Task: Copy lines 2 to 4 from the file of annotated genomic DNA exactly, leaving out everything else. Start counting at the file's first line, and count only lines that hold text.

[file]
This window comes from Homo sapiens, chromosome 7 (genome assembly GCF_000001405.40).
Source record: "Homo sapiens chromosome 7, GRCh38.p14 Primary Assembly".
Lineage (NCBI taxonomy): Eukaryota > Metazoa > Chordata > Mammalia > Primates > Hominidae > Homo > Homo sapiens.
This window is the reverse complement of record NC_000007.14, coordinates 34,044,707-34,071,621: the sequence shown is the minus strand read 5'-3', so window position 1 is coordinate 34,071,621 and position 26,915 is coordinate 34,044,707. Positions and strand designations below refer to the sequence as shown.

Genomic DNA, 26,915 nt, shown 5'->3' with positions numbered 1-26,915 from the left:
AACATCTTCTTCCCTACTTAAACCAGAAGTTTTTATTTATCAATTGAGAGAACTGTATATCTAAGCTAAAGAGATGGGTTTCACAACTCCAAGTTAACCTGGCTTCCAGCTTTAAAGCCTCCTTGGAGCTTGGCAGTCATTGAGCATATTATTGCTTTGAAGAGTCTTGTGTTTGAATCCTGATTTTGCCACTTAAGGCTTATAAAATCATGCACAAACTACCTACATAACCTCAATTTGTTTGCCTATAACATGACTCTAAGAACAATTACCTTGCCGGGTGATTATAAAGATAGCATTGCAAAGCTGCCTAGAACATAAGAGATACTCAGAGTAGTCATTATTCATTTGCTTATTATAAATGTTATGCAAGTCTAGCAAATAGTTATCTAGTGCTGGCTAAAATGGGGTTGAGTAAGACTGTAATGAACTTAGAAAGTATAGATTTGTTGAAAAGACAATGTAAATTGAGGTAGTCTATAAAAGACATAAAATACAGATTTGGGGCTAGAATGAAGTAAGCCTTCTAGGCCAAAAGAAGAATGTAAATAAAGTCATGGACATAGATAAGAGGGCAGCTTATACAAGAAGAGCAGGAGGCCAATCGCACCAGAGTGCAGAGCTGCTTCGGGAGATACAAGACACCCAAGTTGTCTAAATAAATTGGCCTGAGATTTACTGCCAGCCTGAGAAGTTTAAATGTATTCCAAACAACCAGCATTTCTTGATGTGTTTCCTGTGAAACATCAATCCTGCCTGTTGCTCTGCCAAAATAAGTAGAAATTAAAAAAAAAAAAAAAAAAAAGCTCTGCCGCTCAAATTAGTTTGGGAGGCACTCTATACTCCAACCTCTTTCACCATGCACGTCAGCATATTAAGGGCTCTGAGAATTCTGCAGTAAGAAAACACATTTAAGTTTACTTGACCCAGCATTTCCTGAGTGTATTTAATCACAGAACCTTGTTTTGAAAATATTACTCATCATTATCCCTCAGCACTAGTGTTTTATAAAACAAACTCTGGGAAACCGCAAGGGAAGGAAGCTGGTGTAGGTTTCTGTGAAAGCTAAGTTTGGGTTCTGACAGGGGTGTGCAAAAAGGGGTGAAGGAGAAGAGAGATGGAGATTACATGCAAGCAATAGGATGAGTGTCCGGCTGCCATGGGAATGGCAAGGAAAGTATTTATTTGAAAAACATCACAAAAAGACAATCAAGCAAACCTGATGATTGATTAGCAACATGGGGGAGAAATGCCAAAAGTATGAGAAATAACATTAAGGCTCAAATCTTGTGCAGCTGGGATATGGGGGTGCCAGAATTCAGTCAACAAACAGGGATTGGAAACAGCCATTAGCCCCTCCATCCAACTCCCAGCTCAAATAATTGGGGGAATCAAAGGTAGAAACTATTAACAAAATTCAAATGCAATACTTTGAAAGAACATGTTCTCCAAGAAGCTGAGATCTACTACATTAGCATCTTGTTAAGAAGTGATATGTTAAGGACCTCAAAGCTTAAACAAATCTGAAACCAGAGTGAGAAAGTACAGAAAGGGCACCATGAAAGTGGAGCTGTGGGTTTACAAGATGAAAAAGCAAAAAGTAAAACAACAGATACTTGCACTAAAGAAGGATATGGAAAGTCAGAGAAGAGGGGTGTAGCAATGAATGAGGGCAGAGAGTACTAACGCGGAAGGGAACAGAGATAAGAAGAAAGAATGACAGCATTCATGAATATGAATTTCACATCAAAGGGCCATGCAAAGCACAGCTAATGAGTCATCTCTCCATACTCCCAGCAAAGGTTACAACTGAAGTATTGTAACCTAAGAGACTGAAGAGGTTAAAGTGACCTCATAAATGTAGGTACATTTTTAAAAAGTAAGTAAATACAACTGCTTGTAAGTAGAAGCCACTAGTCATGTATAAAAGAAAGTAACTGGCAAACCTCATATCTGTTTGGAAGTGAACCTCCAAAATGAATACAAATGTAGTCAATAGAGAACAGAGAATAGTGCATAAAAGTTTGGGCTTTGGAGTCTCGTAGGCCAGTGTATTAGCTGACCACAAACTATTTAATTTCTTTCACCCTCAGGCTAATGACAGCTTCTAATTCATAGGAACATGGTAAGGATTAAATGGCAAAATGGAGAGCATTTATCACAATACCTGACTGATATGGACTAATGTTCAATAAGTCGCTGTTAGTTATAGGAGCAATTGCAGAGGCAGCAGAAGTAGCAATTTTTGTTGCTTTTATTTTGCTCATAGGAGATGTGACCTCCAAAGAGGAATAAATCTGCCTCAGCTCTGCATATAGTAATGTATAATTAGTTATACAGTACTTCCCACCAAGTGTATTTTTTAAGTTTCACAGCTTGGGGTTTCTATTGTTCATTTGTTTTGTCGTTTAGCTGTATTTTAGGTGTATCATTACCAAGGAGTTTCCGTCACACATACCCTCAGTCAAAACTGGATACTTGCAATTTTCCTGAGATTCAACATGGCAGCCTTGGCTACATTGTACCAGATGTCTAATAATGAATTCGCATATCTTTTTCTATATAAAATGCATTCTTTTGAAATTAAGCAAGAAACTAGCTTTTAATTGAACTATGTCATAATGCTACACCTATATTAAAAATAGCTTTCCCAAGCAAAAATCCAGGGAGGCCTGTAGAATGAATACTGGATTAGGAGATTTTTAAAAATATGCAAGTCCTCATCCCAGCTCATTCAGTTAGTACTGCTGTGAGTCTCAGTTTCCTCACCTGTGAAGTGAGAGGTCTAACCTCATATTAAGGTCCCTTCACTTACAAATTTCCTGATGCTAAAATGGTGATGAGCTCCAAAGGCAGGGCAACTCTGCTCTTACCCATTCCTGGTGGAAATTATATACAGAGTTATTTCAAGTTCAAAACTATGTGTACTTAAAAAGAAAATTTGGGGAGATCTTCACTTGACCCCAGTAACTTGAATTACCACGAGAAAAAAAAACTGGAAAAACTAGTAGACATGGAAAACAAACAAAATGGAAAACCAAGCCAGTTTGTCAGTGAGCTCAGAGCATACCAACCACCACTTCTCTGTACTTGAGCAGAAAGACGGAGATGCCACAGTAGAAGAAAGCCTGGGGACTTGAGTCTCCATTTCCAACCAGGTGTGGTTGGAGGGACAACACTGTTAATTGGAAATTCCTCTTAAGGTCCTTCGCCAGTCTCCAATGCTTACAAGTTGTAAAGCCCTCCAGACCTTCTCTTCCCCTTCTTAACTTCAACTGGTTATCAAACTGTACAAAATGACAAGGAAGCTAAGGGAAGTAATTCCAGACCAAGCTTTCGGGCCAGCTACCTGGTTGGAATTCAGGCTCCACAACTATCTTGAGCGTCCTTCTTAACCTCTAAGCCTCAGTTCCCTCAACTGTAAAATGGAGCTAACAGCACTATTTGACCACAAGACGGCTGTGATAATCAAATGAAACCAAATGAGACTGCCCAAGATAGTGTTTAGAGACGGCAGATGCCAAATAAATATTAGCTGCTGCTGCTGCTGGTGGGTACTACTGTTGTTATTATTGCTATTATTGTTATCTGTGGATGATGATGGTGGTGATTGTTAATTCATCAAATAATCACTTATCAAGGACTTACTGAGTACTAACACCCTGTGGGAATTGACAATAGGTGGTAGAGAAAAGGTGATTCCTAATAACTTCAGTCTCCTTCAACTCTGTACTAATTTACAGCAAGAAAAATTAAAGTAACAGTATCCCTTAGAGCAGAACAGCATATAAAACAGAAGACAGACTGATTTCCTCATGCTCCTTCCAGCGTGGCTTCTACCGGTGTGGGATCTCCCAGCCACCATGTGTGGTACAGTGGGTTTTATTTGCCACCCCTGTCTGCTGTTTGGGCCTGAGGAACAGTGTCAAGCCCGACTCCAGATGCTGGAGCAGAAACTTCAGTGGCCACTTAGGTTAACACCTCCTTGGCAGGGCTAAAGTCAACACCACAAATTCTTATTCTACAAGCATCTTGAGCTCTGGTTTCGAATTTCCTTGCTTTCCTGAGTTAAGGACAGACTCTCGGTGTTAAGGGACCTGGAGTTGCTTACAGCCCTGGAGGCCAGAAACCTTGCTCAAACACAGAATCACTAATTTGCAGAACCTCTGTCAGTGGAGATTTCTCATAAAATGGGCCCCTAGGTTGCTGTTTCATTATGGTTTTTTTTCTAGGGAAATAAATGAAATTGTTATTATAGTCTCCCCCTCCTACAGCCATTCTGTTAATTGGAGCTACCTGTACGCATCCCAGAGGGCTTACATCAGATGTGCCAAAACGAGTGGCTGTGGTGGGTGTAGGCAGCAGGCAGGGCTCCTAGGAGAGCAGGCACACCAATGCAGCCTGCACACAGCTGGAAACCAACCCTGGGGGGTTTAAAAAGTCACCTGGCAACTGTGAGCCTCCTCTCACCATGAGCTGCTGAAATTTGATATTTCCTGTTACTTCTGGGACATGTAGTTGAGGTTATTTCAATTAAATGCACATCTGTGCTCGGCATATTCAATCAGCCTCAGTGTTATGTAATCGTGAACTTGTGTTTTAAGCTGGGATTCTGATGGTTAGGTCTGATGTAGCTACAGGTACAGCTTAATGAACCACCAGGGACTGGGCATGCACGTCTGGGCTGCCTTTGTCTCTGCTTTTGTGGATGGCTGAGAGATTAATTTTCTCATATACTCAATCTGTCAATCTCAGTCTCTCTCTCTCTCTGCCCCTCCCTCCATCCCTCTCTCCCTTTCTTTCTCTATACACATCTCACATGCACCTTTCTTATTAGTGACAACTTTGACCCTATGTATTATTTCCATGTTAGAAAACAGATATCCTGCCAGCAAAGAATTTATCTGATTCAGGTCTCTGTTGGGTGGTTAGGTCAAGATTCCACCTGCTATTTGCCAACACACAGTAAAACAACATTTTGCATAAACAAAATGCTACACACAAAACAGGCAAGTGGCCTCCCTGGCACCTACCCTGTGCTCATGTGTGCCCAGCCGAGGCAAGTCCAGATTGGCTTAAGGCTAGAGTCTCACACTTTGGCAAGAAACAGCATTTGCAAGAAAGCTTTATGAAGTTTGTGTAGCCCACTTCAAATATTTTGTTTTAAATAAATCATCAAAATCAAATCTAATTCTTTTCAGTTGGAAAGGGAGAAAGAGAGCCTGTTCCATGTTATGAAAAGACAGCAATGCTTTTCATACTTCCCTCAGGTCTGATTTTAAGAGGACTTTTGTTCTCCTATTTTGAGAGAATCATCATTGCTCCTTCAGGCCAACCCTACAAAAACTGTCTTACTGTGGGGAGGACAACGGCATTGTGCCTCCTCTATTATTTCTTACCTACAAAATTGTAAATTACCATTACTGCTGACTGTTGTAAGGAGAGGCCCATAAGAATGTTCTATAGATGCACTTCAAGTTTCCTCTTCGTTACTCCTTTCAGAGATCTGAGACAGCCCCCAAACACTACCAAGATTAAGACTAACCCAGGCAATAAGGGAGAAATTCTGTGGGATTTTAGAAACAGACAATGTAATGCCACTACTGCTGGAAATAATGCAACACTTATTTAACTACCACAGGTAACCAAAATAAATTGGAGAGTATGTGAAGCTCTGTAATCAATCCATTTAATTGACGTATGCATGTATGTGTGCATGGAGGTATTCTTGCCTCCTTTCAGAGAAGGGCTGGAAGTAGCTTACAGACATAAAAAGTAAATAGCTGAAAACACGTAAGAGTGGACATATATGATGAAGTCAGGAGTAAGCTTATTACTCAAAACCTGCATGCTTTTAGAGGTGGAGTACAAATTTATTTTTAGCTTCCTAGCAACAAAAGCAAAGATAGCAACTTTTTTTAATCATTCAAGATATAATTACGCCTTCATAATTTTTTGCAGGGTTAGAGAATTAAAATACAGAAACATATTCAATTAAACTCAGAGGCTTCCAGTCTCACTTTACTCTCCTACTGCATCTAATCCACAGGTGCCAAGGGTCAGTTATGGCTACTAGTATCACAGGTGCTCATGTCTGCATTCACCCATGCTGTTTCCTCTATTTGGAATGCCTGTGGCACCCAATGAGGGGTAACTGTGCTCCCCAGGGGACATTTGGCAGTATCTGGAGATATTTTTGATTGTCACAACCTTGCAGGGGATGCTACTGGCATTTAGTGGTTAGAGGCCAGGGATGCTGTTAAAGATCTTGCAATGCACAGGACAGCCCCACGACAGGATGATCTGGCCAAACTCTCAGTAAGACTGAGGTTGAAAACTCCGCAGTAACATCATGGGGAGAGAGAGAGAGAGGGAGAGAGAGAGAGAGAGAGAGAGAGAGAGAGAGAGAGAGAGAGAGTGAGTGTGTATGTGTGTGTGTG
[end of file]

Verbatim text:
Source record: "Homo sapiens chromosome 7, GRCh38.p14 Primary Assembly".
Lineage (NCBI taxonomy): Eukaryota > Metazoa > Chordata > Mammalia > Primates > Hominidae > Homo > Homo sapiens.
This window is the reverse complement of record NC_000007.14, coordinates 34,044,707-34,071,621: the sequence shown is the minus strand read 5'-3', so window position 1 is coordinate 34,071,621 and position 26,915 is coordinate 34,044,707. Positions and strand designations below refer to the sequence as shown.